New Kent Charles City Chronicle

News for New Kent County and Charles City County, Virginia | May 18, 2024

Defendants in high-speed chases in NK plead guilty

By Alan Chamberlain | February 27, 2008 10:29 am

Two men who led New Kent deputies on separate high-speed chases in the county last year have pleaded guilty to felony charges of eluding police.

Garrie Gene Neal, 41, of 9606 Holland St. in Richmond, and Timothy Stuart Taylor, 22, of 1304 Chipper Court in Highland Springs, entered guilty pleas to one count each of felony eluding police on Monday in New Kent Circuit Court. As part of separate plea deals, charges of assaulting a police officer lodged against both men were dropped.

Neal also pleaded guilty to an amended charge of unauthorized use of a motor vehicle. He had been indicted for grand larceny auto in connection with a 1999 Ford Escort belonging to Deborah Odell.

Last Oct. 25, two New Kent deputies responded to a report of a single vehicle auto accident at the Terminal Road/Airport Road intersection in Woodhaven Shores. By the time the deputies arrived, the auto had left the scene, but deputies got a description of the car from witnesses and began searching through the subdivision, prosecutor Linwood Gregory told the court in summarizing evidence.

Deputies spotted the car and a chase ensued on Route 640 and eventually on to Route 60, heading west at speeds over 100 miles per hour. Reaching the Route 249 intersection, the driver, later identified as Neal, attempted a right turn on to 249, but lost control. The car crossed over 249, had its tires blown out as it struck curbing, and came to rest in a grassy area next to the new McDonald’s restaurant, Gregory said.

Deputy David Mehalko attempted to arrest the driver, but the car took off again, sideswiping the deputy’s police cruiser and riding on its wheel rims west on Route 60 into Henrico County. A short distance later, the driver lost control again, this time crashing through a fence before coming to a stop. Gregory said deputies employed pepper spray to subdue Neal.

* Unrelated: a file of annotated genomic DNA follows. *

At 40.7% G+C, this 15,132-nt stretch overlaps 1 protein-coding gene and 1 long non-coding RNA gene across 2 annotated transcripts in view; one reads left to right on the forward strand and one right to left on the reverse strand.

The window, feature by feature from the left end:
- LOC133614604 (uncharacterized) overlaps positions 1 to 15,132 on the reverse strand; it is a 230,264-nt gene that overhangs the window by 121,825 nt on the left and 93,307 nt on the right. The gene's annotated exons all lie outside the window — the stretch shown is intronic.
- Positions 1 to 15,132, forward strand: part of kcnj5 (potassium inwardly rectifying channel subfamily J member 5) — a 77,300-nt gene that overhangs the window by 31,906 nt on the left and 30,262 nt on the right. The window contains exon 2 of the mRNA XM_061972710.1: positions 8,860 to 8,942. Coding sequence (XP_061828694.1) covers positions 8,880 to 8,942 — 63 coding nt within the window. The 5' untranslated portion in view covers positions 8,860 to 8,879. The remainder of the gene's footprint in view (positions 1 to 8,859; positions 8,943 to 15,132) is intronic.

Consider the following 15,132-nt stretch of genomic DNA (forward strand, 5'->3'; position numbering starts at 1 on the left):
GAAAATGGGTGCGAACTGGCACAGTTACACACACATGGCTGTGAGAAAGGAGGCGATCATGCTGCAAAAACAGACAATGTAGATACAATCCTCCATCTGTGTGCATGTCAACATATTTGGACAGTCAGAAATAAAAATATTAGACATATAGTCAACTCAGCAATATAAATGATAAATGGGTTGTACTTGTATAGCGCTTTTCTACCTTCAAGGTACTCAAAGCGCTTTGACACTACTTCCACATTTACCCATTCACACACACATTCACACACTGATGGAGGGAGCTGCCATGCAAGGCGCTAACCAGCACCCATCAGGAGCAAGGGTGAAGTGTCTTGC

The entire pursuit covered close to seven miles, Gregory said. Neal took the car after Odell, a friend, refused to give him a ride, the prosecutor added.

Judge Thomas B. Hoover labeled Neal’s prior criminal activity as “an absolutely horrible record,” noting previous convictions for drug violations and larceny in Richmond, Henrico, and Hanover. Defense attorney Todd Duval acknowledged his client has “a significant drug problem.”

Hoover followed terms of the plea deal in sentencing Neal to five years in prison with all but one year, six months suspended for the next 20 years. All five years imposed on the unauthorized use charge were suspended for 20 years.

The judge ordered Neal to pay $2,400 in restitution to Odell for damages to her car. The defendant must also pay over $2,000 in civil remedial fees.

Taylor, meanwhile, pleaded guilty to a pair of misdemeanors — vandalism and third offense driving on a revoked license — in addition to the eluding count.

Just after midnight last Oct. 17, Deputy Joey McLaughlin spotted a car driving under the speed limit but weaving across the centerline on Route 640. When he attempted to stop the vehicle, the car sped away and turned west on Route 60 with speeds reaching 70-80 miles per hours, Gregory told the court.

At the Magnolia Woods Drive intersection, a passenger jumped out of the vehicle, but was recognized by the deputy. The chase continued through the Five Lakes subdivision where McLaughlin’s cruiser was struck by the vehicle. Eventually, the car wrecked in a ditch, and the driver got out and fled on foot.

Unable to capture the driver, McLaughlin called for backup, and a Henrico County police aircraft flew in to assist in the search. A suspect was spotted from the air, but that person ran into a marsh and disappeared.

A short time later, Gregory said, a Five Lakes resident alerted the sheriff’s office that a man had appeared at the resident’s door requesting assistance after his car had broken down. The description of clothing worn by the man at the door matched that of the suspect.

Deputies then arrested Taylor, who at first gave a false name, Gregory said. Then the suspect claimed he had been a passenger lying down in the back seat and someone named Mickey was driving, Gregory told the court. McLaughlin, however, testified that only two occupants were in the vehicle.

Hoover, meanwhile, noted that Taylor has a lengthy criminal record both as a juvenile and as an adult. The judge followed the plea deal in sentencing the defendant to four years in prison with all but 14 months suspended for 20 years on the eluding count.

Hoover imposed 90 days in jail with all but a mandatory 10 days suspended and a $250 fine on the driving revoked charge. Twelve months in jail for vandalism were suspended for five years.

Taylor must pay $375 to the sheriff’s office for damage to the police cruiser. The defendant must also pay $1,000 in civil remedial fees.